The grandmother would leave the porch to go inside only if it was absolutely necessary. She entertained some of the guests on the porch itself. She welcomed them there, and later sent a message inside for tea for them. Rumi and Amol also sometimes stopped by the porch to take a piece of betel nut from them. They would ask her sometimes to do some small chores for them. The old woman had been unable to sit on the porch for the past month. Her husband sat there all by himself. He did not make any exception in his daily routine. If that happened, his oldest son Amol would not spare anyone. His wife had been sick. It started with high fever. There were a few other diseases of old age also. Her health gradually deteriorated and had reached today's critical state. Everyone suspected that she was not going to come out of it alive. Nobody wanted her to suffer also. She was quite old. Everybody wanted her to die happily without much pain. In the past couple of days, all the relatives had been informed. Some had already come. One of Mamoni's brothers who was still not home would arrive tomorrow. Everyone suspected the worst except the grandfather.
Now since the old woman wanted her husband by her side, the children brought their father to their motherÕs side. Many times earlier, the grandfather himself wanted to sit down by her side and massage and caress her head and her face. He had wanted to talk to her alone.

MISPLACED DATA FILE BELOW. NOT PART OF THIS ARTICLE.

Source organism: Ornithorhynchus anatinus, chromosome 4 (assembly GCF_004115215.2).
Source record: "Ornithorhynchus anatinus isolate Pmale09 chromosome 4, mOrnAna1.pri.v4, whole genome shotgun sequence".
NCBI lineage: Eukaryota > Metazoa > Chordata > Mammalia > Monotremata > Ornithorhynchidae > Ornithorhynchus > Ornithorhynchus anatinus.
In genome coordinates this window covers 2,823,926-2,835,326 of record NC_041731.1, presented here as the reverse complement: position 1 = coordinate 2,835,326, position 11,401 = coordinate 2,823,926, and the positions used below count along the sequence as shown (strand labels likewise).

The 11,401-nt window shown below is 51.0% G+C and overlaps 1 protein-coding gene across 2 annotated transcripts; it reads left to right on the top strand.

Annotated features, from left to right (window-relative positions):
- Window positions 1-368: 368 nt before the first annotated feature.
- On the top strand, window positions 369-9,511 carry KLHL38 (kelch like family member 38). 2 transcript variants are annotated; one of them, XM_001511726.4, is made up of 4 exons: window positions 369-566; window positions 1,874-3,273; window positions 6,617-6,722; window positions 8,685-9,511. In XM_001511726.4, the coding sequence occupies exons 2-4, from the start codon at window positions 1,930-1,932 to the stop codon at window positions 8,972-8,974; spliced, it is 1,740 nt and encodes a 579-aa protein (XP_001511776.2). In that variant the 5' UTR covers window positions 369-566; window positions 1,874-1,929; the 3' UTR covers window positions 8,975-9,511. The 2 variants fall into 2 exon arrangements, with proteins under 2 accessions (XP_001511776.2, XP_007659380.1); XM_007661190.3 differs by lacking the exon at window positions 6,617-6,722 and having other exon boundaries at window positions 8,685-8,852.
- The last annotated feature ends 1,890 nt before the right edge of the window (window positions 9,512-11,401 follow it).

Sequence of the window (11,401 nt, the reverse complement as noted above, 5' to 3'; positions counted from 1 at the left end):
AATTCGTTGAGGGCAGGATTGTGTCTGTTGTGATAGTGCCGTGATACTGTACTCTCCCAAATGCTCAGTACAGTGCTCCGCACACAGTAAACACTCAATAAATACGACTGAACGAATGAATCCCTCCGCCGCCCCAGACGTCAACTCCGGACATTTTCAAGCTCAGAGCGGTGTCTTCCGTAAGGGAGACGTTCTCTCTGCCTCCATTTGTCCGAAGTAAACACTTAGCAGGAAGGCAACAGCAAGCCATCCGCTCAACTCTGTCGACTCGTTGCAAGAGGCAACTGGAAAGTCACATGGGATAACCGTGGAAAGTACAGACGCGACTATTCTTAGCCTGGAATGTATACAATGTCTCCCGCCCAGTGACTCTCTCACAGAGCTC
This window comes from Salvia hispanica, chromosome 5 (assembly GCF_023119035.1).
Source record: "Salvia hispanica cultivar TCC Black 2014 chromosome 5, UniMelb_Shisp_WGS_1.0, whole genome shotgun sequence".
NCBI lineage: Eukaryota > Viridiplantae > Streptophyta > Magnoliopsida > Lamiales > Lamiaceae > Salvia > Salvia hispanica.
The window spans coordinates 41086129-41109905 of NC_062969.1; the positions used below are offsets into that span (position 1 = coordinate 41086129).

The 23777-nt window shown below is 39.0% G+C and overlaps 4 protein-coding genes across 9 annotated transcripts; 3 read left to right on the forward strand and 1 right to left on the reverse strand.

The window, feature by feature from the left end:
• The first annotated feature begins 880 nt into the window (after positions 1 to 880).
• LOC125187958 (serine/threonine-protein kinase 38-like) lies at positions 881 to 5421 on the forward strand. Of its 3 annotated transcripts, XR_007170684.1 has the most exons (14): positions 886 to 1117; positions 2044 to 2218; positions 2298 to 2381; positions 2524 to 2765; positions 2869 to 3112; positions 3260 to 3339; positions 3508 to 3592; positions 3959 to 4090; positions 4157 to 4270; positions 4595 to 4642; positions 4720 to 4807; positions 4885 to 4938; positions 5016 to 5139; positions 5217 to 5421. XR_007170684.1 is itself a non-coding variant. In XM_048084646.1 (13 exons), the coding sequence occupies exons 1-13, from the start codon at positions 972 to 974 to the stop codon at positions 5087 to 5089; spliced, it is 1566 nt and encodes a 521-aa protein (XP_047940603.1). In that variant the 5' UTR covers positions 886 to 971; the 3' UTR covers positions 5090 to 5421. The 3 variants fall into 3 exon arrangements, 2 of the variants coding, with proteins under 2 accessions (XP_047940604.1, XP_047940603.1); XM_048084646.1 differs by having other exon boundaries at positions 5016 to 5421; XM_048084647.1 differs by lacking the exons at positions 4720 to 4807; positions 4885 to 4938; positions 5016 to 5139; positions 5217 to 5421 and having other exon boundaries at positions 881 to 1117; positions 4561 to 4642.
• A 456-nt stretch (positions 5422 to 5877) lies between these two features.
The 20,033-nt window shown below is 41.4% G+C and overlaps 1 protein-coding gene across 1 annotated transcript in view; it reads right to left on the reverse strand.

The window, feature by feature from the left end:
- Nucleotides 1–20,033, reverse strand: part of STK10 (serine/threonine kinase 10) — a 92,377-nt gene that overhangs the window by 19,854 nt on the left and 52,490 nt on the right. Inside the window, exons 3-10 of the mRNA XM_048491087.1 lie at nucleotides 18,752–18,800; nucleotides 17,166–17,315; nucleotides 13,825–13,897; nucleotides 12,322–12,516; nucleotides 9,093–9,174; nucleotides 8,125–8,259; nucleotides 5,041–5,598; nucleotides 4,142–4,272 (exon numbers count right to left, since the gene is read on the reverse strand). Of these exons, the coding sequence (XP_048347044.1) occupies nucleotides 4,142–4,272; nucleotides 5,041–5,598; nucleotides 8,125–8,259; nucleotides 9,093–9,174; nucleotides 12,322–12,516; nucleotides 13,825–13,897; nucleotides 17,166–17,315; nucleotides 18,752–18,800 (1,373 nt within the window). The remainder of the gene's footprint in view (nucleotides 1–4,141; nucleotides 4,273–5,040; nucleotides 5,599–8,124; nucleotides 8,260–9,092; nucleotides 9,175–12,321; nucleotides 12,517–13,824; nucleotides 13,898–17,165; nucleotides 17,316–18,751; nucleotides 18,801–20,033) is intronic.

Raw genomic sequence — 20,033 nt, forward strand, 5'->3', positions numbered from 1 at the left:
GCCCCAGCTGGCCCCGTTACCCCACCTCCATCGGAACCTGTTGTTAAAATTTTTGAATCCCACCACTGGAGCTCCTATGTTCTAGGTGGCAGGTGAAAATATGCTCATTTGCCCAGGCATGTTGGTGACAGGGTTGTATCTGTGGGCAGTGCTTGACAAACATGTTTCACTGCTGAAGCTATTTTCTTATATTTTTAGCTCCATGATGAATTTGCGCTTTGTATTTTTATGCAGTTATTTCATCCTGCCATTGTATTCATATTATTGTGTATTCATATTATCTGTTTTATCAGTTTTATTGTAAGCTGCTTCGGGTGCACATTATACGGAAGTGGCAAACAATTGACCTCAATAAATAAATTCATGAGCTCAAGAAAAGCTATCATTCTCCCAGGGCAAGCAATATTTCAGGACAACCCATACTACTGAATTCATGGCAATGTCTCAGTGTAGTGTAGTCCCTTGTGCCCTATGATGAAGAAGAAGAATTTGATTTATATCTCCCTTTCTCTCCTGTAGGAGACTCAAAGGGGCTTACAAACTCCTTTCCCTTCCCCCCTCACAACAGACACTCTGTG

But he was not allowed to do what he wanted to. If he had to do the job of nursing his sick wife, what would the other people in the family do? Three sons, three daughters-in-law, two daughters, a number of grandchildren, and many servants! What would all these people do?
The old man wanted to ask his wife on death bed, if he did anything terribly wrong during the fifty years of their married life, and if there was something she wanted, but he could not provide. He felt guilty at not being able to do that. When his wife was conscious and a little better, the place was like a zoo with her well-wishers and relatives. He never got an opportunity to sit by her side. Nobody thought it might be something important to her. Whenever he limped in himself, he had to ask a few unnecessary things, make small talk and quickly leave the room filled with numerous attendants all the time. Even now he wanted to caress his wife and rest her head on his chest. He wanted to stroke her gray hairs and plead with her "Toru, I want to leave the world with you. Please take me along!" But the overbearing tradition and culture inhibited him. His wife was now unconscious. She might never gain her senses. How was it possible? The old lady was preparing to leave this world without the beautiful family she created herself. How could she spurn the care, the love and the affection of her many grandchildren? And what about her husband of five long decades? Had she not thought of his emotions, his desire to be with her for eternity? "Ma!" Probha addressed her once again. She had regained her consciousness! It seemed she wanted to say something important. It seemed she was struggling to open her eyes.